We estimated the model in three steps. First, using data for nonprogram countries only, we estimated the policy reaction function for the relevant macroeconomic variables. Second, using the estimated parameters, we simulated macroeconomic policies in program countries to reflect what those policies would have been in the absence of an IMF-supported program. Hence, the vector of policies comprised actual observed policies in nonprogram countries and counterfactual policies in program countries. Third, we estimated the model for both program and nonprogram countries, capturing the impact of IMF-supported programs and structural conditionality residually.

We selected the 1993–96 period because of three considerations. First, this four-year period followed the IMF membership of transition economies in 1991–92, but preceded the “Asian” crisis of 1997–98. Second, during this period the IMF was deeply involved in structural reforms in developing economies. Third, we needed three years of afterprogram data for the General Evaluation Estimator (GEE) estimation, which made 1996 the latest permissible cutoff point in our sample.

Policy Reaction Function

The policy reaction function determined the stance of monetary, external, and incomes policies, respectively, as a function of the preannounced fiscal adjustment. The fiscal targets were derived from one-year-ahead World Economic Outlook (WEO) projections based on the annual policy discussions between the authorities and IMF staff, which reflect the authorities’ policy stance for the period ahead.6 The difference between this projection and the current fiscal outcome then measured the fiscal disequilibrium to which the authorities reacted with changes in policy instruments in the coming year. Three policy variables were used: (a) the ex post real interest rate (the representative nominal interest rate minus the consumer price index, CPI); (b) the nominal effective exchange rate (NEER); and (c) the current account balance as a percentage of GDP (Table 4).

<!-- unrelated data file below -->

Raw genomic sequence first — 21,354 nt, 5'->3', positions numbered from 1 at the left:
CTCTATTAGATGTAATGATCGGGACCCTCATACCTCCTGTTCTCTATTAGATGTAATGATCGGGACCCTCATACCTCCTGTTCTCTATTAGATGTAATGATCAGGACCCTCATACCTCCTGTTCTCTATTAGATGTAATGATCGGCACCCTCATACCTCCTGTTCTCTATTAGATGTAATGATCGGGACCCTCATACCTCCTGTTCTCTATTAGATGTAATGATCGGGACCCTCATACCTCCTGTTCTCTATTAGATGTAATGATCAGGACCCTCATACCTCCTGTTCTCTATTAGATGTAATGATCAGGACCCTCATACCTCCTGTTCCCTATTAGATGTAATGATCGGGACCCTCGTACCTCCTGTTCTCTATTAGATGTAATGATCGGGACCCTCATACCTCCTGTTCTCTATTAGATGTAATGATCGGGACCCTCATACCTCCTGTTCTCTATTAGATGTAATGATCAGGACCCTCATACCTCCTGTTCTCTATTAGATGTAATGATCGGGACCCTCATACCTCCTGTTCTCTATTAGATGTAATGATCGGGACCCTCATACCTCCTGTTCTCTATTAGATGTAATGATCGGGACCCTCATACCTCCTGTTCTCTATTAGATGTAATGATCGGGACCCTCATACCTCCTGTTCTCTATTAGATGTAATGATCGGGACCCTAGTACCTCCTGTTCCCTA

Table 4Definitions of Variables
VariableDescriptionSource1
Overall balance Revenue and grants Expenditure and net lendingChange from the preprogram year; in percentage of GDPWEO
Real GDP growthGross domestic product at constant prices; year-on-year change, in percentWEO
GDP per capitaGross domestic product, in constant U.S. dollarsWEO
Aid-to-GDP ratioExternal aid; change from the preprogram periodWDI
Inflation rateConsumer price index (CPI); year-on-year change, in percentWEO
Terms of tradeTerms of trade of goods and services; year-on-year change, in percentWEO
Index of political cohesionThis variable measures the extent to which one party controls both the legislative and executive branches of the government.DPI
Program stoppageProgram stoppage occurs if either (a) the scheduled program review was not completed; or (b) all scheduled reviews were completed but the subsequent annual arrangement was not approved.IMMA